Claudy Jongstra, Charleston Farmhouse, 2021, Galerie Fontana.
This weekend, Claudy Jongstra's first solo exhibition opens at Galerie Fontana. For A Tribute to the Bloomsbury Group, she made a number of smaller works in addition to one monumental work, each named after the homes of the members of the Bloomsbury Group. The exhibition is a homage and a statement at the same time.
A Tribute to the Bloomsbury Group
is the first solo exhibition at Galerie Fontana by Claudy Jongstra (b. 1963). Rather late for an artist whose work already is in the collections of the MoMa and the V&A and in the private collections of stars such as Adele and Brad Pitt. The question that soon arises is: how is it possible that her work has not previously been shown at an internationally operating Amsterdam gallery?
The answer lies partly in Jongstra's background and partly in the particular story about how her career in the US got off to a lightning start, which led to a lot of work there. To start with her background: Claudy Jongstra studied fashion design in Utrecht, then started a fashion label, but discontinued it after a few years because she disliked the volatility of the fashion world. After a visit to the textile museum in Tilburg, she became fascinated by the possibilities of the extremely durable material wool and natural dyes.
She decided to pack her bags and leave for the land of wool, England. While in London, she accidentally bumped into someone who was involved in the production of the three Star Wars prequels, for which she would end up designing the suits of the Jedi. Ever since, she has been commissioned one assignment after the other in the US. Often site-specific works of art of monumental magnitude, such as Fields of Transformation, which she created for the library of the University of Pennsylvania and measures 16 by 6 meters.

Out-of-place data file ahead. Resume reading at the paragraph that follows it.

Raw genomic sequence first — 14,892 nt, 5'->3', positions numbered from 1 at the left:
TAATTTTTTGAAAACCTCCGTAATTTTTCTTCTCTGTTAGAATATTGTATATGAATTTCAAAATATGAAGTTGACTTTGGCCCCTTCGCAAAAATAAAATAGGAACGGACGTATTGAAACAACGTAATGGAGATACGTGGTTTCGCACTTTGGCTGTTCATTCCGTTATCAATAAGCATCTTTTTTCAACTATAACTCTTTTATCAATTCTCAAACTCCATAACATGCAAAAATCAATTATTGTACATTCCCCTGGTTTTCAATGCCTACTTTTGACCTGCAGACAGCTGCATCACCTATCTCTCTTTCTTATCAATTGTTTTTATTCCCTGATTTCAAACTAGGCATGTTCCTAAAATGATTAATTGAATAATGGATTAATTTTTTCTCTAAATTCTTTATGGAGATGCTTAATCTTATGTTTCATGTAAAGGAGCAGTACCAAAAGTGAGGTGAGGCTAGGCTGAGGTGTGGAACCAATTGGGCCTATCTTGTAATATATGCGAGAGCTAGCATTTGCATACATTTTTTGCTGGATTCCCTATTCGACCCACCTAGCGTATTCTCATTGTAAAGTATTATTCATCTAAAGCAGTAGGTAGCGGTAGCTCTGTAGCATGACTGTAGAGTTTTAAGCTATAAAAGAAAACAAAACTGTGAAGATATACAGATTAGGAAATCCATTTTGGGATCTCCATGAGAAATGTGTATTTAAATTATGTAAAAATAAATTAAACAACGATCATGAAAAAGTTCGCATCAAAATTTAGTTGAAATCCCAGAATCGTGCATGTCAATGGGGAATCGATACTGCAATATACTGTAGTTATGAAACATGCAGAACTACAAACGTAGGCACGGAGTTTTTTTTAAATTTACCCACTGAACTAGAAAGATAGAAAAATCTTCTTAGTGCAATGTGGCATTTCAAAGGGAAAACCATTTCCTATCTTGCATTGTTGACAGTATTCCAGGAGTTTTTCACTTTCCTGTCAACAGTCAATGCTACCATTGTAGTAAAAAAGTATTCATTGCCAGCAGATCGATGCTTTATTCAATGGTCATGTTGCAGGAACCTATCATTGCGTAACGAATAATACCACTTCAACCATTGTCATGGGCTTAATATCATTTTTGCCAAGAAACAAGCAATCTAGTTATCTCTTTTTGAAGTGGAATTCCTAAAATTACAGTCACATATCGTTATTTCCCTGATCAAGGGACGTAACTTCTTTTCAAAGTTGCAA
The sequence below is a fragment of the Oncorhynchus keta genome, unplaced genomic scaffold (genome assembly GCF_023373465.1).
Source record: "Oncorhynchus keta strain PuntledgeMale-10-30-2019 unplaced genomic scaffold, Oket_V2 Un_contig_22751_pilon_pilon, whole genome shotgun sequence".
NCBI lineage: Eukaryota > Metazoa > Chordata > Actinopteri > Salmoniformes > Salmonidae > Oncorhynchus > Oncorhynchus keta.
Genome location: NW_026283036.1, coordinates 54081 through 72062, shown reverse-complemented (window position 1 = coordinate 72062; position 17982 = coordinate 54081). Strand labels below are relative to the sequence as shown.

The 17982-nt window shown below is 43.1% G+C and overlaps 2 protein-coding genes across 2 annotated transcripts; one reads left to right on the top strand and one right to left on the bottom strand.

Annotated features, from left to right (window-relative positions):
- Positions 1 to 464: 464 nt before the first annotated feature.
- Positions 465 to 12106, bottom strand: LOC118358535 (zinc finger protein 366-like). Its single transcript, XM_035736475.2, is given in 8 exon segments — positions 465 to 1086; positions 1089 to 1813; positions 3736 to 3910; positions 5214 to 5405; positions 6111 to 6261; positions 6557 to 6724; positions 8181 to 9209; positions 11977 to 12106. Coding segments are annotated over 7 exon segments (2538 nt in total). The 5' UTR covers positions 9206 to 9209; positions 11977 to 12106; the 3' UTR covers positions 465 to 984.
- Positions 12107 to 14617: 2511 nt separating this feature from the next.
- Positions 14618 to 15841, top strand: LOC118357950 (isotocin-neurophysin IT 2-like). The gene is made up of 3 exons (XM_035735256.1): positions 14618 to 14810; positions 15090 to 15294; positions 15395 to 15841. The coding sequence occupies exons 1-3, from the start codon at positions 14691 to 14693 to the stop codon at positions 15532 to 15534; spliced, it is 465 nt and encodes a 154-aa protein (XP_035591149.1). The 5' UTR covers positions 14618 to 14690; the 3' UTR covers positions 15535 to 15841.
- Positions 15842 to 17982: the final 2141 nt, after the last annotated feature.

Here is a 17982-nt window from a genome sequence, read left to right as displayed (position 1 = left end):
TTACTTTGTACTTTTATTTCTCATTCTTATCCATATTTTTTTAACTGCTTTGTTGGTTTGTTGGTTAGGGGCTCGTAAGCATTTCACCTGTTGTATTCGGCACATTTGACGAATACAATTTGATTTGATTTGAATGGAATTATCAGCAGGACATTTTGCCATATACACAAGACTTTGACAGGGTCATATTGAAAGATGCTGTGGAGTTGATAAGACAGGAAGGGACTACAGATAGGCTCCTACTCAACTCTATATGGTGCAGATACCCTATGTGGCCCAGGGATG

Claudy Jongstra, Fields of Transformation, 2016, Galerie Fontana.
Because of this unconventional career path, she became accustomed to being pigeonholed as the textile designer who worked purely on commission in architecture. Yet, Jongstra wanted nothing more than the freedom of the autonomous artist who works one day on a large installation for a public building and the next on an exhibition of free work. An artist for whom the difference between art and applied art is irrelevant. Hence this tribute to the Bloomsbury Group, which also set this apparent contradiction aside at the beginning of the 20th century.
In fact, the question whether Claudy Jongstra is a designer or an artist or both does not do justice to the rest of her work. Her wool and felt wall sculptures are just the tip of the iceberg of her activities. About twenty years ago she settled in the Frisian village of Húns to start a biodynamic farm. The starting point was to produce her work locally and in a fully circular manner. Not only did she start a botanical garden to produce her own plant-based dyes for dyeing wool, but she also started herding sheep and, in the process, saved the Drenthe Heide sheep from extinction.